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Why don't you integrate some webbing and pouches to supplement your pack? Keep some essential items i.e a canteen, knife, fire starters, IFA ...on the rig and more food in the pack. It will also help with weight distribution if done right. Also, by spreading things out if you ever loose your pack you can still carry on with what you have on you.

Godspeed
Look for some kind of load bearing vest you can wear under your pack. I use a military FLC vest covered with MOLLE (because it’s covered with MOLLE) but there’s probably some that are more low profile. It helps a lot with weight distribution. And if you hang the stuff you need all the time on the front of your vest, you don’t have to take your pack off to get to it. Keep the really important stuff on your vest, so if you lose your pack, or you have to run away and you don’t have your pack on at that moment, you’re not totally up the creek.

Buy lifeboat rations. That’s the only food I have in my pack. Loaded with calories, designed to be stored in poor conditions. They come in a tight square cube shape, you can get a lot of them in your pack. They taste like lemon flavored sawdust, but ...
 

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Yes, I’m concerned about that too, fortunately the area is big cattle country, the ranchers set up watering stations for their herds, so I packed a LifeStraw in the bag. And also a good stretch of the route runs parallel to the California aqua duct. Most of these “mountains” are more like big hills anyway.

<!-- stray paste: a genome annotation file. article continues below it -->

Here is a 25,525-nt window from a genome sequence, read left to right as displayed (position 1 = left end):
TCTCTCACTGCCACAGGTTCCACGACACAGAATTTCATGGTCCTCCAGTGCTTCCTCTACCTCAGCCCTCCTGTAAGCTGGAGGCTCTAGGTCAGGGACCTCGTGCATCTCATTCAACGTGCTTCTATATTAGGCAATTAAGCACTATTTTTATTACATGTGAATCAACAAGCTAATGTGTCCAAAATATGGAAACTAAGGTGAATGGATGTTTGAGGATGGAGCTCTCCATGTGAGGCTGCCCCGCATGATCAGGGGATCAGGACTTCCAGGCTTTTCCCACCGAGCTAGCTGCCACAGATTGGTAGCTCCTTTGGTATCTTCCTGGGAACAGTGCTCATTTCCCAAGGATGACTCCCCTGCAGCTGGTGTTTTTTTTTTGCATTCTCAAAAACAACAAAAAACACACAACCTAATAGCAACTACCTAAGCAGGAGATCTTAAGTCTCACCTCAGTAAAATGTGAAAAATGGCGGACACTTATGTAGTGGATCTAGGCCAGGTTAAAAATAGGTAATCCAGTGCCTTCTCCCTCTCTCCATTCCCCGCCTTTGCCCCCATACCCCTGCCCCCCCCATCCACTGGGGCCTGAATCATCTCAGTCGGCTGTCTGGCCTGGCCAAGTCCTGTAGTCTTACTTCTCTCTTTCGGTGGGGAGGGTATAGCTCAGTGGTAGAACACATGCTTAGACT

You ought to get a good map, that shows where the cattle watering holes are, or wherever else there’s water. Water is top dog. Much more than food.
 

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in this case, water is an even bigger concern than i previously thought, because you're going to be so high off the water table you might struggle to find natural sources, depending on the weather and time of year.
Sorry, after this I’ll shut up. If it was me, I’d figure out how much water to take, and build everything else around that. A day and a half, two days with no water, and none of your other stuff is gonna matter. Because you’re gonna dump it and try to find something to drink.
 

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Mountains in the winter is just as bad as mountains in the summer. Worse due to no snow to eat/drink and the extreme sun/heat on summer days.
 

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Due to my current living conditions my prepping is essentially limited to a Bug Out Bag, at current, the bag contains three complete MRE’s and several loose entrees with the chemical heater packs, I’ve also included a few packets of instant oatmeal. I estimate that i have enough food to last approximately 1 1/2 weeks if I ration it out. This might seem excessive, but I felt that it was justified because my work has taken me away from home for at least the rest of this year. In case of some extreme circumstances that would require me to bug out and try to get home, my SUV could do it in two hours, however if I were forced to do it on foot for whatever reason, then I expect that it would take at least ten days, hence the excessive food preps. The bag is not overly heavy, even when my water bottles are full, I would guess that it weighs approximately twenty pounds. It is quite manageable ( for at least three miles). But it’s starting to bulge and there is absolutely no space left for anything else. So what does everyone think, is it too much? If it is , what can be done besides getting a bigger pack?